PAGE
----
To reduce network contention, Carvalho et al. presented various congestion-aware task mapping techniques including: Minimum Maximum Channel Load (MMC), Minimum Average Channel Load (MAC), and Path Load (PL) [19]. Moreover, authors have conducted the comparison of aforementioned techniques based on average channel occupation that reflects the congestion within the NoC. Furthermore, the authors have proposed a clustering approach for dividing NoC into multiple clusters for mapping multiple applications. In another work [20], Carvalho and Moraes proposed a task mapping heuristic termed as Best Neighbor (BN) that combines the approaches of Nearest Neighbor (NN) and PL heuristics to optimize the execution time of PL. The major drawback of PL algorithm is that it evaluates all possible paths between source and destination PE leading to increased algorithm complexity. To overcome the aforementioned drawback of PL algorithm, the BN heuristic adopts the search mechanism of NN while following the path computation method of PL. However, the authors considered mapping of single task to each PE and analysis was conducted on 8×8 mesh NoC only. Moreover, the number of applications that can be mapped is restricted by the number of virtual clusters and authors did not outline the mechanism to handle the scenario where the number of applications exceed the number of virtual clusters. In [15], Lee et al. proposed a task mapping heuristic to reduce the communication energy consumption and a specific switch architecture to minimize the congestion caused by concurrent access to shared memory for NoC based MPSoCs. However, the proposed scheme only considers that a single task can be mapped onto each PE. Moreover, only single shared memory is considered and evaluation has been conducted on 4×4 mesh only. Similarly, to reduce the communication overhead, communication energy consumption, and network congestion for NoC based MPSoCs, Singh et al. proposed a dynamic task mapping heuristic that attempts to map multiple communicating tasks to the same or closer PEs [14]. However, the proposed technique does not balance the load among the available PEs. Moreover, the proposed technique does not guarantee global optimization of communication overhead as only neighboring master and slave nodes are considered for placement on the same PE. The analysis was conducted on 8×8 mesh NoC with homogenous PEs. To overcome the aforementioned drawbacks of [14], Kaushik et al. proposed a pre-processing technique that attempts to reduce the communication overhead and evenly balances the load among the available PEs [13]. The proposed technique improves the application execution time, energy consumption, and resource utilization. However, the pre-processing technique leads to additional computation and results in increased algorithm execution time. Moreover, the analysis has been conducted with limited number of tasks over smaller mesh NoCs. In [10], Chao et al. proposed a congestion-aware task mapping and scheduling algorithm that alleviates the congestion in NoC based systems. The proposed algorithm attempts to map the communicating tasks to available processing cores having minimum Manhattan distance as well as considering the utilization of corresponding NoC links between the communicating tiles. However, the proposed architecture only considers the single task processing cores and can be extended to accommodate multiple tasks on each core. Singh et al. proposed two runtime multi-task mapping heuristics that attempt to reduce communication overhead and resulting congestion within the NoC [21]. The proposed heuristics attempt to map the communicating tasks to same PEs or within close proximity of each other within the specific region. The proposed technique creates virtual clusters within the NoC that are used to map initial tasks of an application. However, multiple tasks are only supported on hardware resources. The analysis has been conducted on 8×8 platform only. A dynamic communication-aware task mapping technique for heterogeneous MPSoCs is proposed by Khajekarimi and Hashemi to reduce network congestion [12]. In this technique, initial mapping is performed using the BN algorithm. Later, based on the communication traffic at run-time, the algorithm attempts to map the communicating tasks to adjacent PEs considering the current traffic load at the links. However, the analysis has been conducted on smaller mesh NoCs with less number of tasks using only two benchmarks. Moreover, the authors did not consider the migration cost and the impact of moving the tasks on the overall performance of the system. Similarly, Wang et al. proposed a dynamic application mapping algorithm considering NoC contention [4]. The proposed algorithm works in two phases. In the first phase, a rectangular region of required size is identified for mapping an incoming application. In the next phase, the tasks of applications are allocated to processing cores within the identified region considering communication volume of edges connecting interdependent tasks. The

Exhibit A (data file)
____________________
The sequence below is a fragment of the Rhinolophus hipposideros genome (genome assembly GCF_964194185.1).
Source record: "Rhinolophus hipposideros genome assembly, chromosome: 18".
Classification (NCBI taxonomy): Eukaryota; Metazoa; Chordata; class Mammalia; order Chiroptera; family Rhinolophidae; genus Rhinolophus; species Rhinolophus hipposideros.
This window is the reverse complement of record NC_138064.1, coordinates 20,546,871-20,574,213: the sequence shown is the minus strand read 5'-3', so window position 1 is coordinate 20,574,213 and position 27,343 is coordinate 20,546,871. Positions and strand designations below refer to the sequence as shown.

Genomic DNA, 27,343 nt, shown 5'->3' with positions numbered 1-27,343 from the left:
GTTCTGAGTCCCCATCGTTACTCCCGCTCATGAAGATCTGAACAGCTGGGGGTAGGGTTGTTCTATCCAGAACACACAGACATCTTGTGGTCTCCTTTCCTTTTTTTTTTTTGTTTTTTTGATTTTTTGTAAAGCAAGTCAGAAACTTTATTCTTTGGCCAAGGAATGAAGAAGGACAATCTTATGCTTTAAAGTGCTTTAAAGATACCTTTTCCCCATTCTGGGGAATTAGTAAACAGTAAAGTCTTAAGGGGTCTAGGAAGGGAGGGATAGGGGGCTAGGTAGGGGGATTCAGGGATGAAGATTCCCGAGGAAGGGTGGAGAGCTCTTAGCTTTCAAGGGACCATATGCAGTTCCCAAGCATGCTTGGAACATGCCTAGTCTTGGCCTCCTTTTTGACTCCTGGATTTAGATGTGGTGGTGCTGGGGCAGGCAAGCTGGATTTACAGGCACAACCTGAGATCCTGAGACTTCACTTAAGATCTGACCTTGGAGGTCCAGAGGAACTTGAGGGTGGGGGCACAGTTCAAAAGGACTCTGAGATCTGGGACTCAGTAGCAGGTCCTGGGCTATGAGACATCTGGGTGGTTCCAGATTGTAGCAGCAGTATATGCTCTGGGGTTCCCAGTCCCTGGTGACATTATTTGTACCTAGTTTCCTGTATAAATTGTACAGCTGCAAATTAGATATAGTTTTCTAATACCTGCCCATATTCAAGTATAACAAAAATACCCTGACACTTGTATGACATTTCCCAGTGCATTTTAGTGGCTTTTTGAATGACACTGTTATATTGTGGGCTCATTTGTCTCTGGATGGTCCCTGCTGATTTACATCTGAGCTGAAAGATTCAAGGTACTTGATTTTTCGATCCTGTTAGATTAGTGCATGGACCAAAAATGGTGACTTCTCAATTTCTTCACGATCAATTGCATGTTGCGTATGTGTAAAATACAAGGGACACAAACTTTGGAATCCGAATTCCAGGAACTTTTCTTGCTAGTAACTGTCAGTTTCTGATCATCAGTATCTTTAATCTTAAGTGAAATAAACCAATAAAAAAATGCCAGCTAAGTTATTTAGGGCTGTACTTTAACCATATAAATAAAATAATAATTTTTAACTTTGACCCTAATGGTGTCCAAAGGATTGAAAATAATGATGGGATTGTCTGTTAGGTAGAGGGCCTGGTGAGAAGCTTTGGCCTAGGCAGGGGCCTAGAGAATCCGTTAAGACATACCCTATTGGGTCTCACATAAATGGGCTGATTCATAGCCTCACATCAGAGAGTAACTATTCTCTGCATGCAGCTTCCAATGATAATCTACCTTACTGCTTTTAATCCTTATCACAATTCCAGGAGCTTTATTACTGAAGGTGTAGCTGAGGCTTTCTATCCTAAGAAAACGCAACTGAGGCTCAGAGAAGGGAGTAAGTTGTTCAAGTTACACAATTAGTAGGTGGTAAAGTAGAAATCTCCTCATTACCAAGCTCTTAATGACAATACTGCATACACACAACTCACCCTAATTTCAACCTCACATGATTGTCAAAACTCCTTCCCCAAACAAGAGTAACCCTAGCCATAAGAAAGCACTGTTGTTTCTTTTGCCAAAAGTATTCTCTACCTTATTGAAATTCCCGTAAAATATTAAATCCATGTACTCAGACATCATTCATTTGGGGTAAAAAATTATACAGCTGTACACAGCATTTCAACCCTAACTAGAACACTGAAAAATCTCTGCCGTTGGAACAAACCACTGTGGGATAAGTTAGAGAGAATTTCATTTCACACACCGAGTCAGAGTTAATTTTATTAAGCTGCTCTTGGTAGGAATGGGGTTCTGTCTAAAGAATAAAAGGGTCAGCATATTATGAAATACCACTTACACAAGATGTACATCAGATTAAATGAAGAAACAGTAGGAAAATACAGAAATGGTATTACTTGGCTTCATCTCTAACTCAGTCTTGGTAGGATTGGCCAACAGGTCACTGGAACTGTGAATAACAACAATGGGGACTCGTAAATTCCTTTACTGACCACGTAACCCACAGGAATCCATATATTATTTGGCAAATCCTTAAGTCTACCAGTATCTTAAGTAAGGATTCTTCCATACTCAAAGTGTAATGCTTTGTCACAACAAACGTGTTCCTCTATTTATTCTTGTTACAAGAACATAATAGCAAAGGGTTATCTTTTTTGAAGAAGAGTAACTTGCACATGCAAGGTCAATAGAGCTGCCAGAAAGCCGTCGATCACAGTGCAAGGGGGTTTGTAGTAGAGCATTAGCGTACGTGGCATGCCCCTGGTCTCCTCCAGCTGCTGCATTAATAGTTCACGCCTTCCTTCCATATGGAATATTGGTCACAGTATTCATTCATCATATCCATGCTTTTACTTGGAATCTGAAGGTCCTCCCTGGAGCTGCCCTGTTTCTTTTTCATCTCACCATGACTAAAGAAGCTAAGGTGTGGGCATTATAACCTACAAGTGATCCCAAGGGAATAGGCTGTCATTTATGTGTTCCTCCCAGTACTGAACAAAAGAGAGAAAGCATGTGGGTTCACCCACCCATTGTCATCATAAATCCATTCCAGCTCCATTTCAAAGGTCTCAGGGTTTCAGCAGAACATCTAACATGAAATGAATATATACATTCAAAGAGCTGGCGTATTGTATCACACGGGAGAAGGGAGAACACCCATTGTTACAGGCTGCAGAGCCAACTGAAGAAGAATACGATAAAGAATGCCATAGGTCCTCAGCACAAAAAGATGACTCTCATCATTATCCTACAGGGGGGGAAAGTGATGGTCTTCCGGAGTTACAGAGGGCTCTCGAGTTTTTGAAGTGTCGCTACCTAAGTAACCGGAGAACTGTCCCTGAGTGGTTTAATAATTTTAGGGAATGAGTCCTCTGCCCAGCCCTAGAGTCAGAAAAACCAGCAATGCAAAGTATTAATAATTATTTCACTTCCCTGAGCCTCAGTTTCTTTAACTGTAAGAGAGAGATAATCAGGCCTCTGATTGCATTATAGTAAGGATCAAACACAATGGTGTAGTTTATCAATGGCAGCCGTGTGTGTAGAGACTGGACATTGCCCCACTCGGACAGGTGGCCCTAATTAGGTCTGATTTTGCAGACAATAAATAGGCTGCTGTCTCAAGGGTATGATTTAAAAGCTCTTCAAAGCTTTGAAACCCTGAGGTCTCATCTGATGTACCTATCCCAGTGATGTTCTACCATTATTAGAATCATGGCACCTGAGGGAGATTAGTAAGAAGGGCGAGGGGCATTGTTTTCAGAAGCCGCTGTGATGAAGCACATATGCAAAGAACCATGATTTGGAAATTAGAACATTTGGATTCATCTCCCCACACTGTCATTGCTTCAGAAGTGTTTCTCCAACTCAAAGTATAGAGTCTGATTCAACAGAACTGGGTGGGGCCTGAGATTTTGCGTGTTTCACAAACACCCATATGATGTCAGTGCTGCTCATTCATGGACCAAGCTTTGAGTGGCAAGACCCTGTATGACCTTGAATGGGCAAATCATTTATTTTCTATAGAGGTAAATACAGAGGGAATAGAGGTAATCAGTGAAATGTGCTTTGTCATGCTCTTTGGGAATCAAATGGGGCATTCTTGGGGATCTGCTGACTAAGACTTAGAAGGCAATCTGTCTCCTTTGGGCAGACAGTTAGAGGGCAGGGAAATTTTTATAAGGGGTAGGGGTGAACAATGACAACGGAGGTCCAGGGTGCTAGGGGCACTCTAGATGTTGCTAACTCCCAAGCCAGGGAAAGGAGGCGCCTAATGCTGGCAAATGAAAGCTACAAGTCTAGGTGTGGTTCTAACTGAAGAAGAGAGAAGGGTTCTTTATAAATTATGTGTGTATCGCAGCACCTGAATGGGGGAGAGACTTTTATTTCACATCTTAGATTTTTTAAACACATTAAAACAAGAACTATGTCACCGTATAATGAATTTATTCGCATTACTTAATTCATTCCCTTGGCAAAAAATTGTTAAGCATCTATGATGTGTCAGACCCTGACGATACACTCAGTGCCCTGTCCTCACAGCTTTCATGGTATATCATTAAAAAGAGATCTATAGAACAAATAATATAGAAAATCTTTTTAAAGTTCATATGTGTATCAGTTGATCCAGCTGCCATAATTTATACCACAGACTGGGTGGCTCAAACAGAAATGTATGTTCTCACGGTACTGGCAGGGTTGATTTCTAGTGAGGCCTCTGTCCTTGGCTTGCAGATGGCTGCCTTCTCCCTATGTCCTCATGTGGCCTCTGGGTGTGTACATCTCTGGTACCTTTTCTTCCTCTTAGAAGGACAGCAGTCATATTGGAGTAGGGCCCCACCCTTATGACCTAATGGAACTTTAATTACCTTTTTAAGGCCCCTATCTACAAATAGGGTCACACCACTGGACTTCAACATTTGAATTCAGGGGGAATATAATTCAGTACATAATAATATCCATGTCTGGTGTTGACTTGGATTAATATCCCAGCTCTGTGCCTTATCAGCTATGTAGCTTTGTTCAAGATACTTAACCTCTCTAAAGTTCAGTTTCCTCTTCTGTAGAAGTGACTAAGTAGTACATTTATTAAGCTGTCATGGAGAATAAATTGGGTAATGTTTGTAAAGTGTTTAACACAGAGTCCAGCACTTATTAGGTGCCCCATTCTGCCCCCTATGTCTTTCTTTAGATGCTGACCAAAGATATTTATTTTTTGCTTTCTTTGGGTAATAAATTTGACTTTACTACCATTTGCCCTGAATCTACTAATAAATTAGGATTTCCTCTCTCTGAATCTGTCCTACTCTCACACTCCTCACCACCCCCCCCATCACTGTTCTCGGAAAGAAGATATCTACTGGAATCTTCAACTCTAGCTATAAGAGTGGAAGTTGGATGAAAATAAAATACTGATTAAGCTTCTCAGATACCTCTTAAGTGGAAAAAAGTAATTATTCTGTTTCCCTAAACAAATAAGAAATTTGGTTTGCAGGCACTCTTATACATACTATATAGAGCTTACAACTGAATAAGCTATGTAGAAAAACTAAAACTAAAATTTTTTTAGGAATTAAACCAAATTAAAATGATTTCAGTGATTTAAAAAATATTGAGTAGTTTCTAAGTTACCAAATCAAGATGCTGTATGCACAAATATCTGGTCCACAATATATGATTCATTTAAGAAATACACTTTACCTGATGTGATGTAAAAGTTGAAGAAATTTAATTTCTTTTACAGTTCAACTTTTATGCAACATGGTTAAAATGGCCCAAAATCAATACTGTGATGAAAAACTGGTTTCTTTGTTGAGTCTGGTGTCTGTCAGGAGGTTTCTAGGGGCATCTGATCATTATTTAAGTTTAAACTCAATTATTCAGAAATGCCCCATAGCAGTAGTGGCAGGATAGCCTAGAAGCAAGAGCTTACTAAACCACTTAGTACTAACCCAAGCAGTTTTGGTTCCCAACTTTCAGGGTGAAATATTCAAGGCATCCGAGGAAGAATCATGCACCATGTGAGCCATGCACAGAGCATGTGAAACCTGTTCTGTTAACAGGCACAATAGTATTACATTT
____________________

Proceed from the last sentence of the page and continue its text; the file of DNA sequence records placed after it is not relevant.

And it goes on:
Fig. 1. An example application task graph. experimental results show superiority of proposed algorithm compared with FF and NN algorithms. Another dynamic task mapping algorithm is proposed by Fattah et al. for NoC based many-core processors that aim to reduce the internal and external congestion within the system [11]. A major drawback of proposed technique is that first task selected for mapping has the highest number of edges but communication volume of the tasks is not considered for selecting first task. The order in which the neighbor tasks of the selected first task should be mapped is not considered. In addition to task mapping, several other techniques have been proposed in different dimensions to alleviate network contention in NoC based systems. The further research dimensions include: adaptive routing algorithms, NoC architectures, and router/switch architectures [22-24].